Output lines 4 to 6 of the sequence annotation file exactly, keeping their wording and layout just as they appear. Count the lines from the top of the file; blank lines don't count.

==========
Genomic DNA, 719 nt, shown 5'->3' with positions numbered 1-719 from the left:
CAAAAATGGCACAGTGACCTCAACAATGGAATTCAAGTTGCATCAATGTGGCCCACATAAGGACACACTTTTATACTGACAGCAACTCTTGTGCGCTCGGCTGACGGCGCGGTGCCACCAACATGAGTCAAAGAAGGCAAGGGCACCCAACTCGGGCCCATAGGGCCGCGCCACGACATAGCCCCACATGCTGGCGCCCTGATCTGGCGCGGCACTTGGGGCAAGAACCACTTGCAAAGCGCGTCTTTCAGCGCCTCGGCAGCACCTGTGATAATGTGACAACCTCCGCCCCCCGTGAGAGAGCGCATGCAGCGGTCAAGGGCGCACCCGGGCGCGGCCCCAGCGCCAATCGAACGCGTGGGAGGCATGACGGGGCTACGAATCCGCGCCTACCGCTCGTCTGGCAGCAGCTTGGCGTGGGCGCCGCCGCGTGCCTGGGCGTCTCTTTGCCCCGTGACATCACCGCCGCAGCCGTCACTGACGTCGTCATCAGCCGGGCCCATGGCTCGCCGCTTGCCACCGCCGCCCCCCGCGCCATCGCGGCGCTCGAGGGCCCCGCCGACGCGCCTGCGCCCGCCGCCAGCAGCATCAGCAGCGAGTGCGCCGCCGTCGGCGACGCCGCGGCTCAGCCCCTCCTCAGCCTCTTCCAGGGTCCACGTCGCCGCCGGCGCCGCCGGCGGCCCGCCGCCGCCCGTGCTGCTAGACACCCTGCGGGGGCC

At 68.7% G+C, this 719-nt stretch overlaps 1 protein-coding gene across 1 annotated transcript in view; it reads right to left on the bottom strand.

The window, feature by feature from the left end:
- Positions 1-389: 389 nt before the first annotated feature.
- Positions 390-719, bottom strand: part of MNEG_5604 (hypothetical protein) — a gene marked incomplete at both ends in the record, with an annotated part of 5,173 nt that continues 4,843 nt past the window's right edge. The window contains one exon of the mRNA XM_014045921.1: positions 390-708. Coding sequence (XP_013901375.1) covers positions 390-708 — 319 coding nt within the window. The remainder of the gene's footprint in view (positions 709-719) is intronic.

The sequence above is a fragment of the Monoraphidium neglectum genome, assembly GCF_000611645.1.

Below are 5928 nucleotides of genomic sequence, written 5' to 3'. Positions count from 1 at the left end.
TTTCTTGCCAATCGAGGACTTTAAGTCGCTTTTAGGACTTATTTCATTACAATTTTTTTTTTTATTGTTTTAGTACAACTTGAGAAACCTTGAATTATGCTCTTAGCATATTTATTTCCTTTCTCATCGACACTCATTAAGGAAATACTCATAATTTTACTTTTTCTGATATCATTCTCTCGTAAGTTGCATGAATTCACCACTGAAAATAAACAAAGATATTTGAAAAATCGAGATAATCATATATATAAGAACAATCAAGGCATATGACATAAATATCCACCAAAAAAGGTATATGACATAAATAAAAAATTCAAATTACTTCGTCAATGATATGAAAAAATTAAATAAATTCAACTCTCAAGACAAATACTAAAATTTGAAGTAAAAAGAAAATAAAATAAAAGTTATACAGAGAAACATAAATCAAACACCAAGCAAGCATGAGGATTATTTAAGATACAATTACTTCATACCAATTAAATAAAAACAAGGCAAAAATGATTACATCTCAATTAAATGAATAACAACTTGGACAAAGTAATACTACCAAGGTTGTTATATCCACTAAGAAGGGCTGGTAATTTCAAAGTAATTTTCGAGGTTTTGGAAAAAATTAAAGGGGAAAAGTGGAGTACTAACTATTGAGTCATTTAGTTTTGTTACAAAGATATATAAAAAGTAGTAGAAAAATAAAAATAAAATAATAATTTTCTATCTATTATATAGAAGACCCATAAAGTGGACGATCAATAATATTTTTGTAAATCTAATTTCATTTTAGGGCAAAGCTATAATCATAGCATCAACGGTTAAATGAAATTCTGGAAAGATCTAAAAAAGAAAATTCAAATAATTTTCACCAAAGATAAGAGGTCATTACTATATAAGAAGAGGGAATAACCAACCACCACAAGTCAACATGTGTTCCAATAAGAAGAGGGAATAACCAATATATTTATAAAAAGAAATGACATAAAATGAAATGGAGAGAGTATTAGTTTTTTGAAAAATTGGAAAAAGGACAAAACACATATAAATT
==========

The window, feature by feature from the left end:
- Positions 1-389: 389 nt before the first annotated feature.
- Positions 390-719, bottom strand: part of MNEG_5604 (hypothetical protein) — a gene marked incomplete at both ends in the record, with an annotated part of 5,173 nt that continues 4,843 nt past the window's right edge. The window contains one exon of the mRNA XM_014045921.1: positions 390-708. Coding sequence (XP_013901375.1) covers positions 390-708 — 319 coding nt within the window. The remainder of the gene's footprint in view (positions 709-719) is intronic.